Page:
Bashar Assad's comment on the arrival of the long-range S-300 air defence missiles in Syria will further ratchet up tensions in the region and undermine efforts to hold U.N.-sponsored talks with Syria's warring sides.
Israel's defence chief, Moshe Yaalon, said earlier this week that Russia's plan to supply Syria with the weapons is a threat and that Israel was prepared to use force to stop the delivery.
The Al-Manar TV, owned by the Lebanese militant Hezbollah group, released Assad's comment on the Russian missiles through its breaking news service to clients on Thursday morning. An official at the station confirmed to The Associated Press that the remark was from the interview. The TV is to air the exclusive interview later Thursday.
On Monday, the European Union lifted an arms embargo on Syria, paving way for individual countries of the 27-member bloc to send weapons to rebels fighting to topple Assad's regime. The move raised fears of an arms race in the Middle East.
Israel has carried out several airstrikes in Syria in recent months that are believed to have destroyed weapons shipments bound for Hezbollah. It is not clear whether Israeli warplanes entered Syrian airspace in these attacks.
But with the Russian missiles in Syria's possession, the Israeli air force's ability to act could be limited.
Israel has lobbied Moscow over the planned sale of S-300 air-defence missiles to Syria but on Tuesday, Russia's deputy foreign minister, Sergei Ryabkov, said his government remained committed to the deal.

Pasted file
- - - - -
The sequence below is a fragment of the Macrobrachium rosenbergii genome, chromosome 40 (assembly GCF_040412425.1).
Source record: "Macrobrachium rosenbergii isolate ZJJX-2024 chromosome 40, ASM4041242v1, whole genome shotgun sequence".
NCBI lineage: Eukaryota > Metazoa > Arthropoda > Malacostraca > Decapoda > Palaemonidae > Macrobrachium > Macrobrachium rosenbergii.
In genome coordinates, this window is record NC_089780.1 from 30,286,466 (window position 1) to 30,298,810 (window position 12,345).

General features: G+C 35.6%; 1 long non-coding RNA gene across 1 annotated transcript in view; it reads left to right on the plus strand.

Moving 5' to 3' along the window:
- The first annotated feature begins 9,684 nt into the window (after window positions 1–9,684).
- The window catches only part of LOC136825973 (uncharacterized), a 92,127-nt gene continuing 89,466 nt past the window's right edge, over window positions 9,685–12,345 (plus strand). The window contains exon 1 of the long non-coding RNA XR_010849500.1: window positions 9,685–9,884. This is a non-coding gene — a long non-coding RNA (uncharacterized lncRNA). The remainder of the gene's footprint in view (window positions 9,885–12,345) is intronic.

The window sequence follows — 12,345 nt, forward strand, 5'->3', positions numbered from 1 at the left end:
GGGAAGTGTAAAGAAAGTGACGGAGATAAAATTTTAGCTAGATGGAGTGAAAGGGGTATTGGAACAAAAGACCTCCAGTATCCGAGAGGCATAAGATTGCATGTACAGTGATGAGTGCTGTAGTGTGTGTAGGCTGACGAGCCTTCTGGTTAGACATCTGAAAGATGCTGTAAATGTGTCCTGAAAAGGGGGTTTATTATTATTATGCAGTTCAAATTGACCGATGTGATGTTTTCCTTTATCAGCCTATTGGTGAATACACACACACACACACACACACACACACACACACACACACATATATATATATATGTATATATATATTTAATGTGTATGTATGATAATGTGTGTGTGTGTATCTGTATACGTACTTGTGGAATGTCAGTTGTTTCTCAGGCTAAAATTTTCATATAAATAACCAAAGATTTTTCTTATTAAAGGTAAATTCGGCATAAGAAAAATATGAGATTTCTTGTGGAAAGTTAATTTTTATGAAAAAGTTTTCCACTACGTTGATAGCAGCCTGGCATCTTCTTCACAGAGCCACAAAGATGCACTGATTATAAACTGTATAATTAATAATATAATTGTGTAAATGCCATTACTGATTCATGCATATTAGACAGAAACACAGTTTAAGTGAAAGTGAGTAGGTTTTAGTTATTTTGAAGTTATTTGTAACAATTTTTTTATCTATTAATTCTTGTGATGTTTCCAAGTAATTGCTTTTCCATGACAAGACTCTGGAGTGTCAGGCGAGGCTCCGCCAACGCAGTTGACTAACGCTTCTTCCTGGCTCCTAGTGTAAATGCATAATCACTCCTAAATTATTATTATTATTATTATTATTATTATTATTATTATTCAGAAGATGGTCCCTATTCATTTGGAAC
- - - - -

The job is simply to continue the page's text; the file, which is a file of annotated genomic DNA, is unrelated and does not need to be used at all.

The S-300s have a range of up to 200 kilometres (125 miles) and the capability to track and strike multiple targets simultaneously. Syria already possesses Russian-made air defences, and Israel is believed to have used long-distance bombs fired from Israeli or Lebanese airspace. The S-300s would expand Syria's capabilities, allowing it to counter airstrikes launched from foreign airspace as well.
Monday's decision by the EU paved the way for individual countries to send weapons to Assad's outgunned opponents. The EU's move may have little impact on the conflict since no single European country is expected to send lethal weapons to the rebels anytime soon.
Britain and France, the main military powers in the EU, had pushed for lifting the embargo. They have argued that Europe's threat of arming the rebels in the future would force Assad to negotiate in good faith.
Russia, an Assad ally, harshly criticized Europe's decision to allow the arming of Syrian rebels, saying it undercuts international efforts to bring the opposing sides in Syrian conflict together for a peace conference.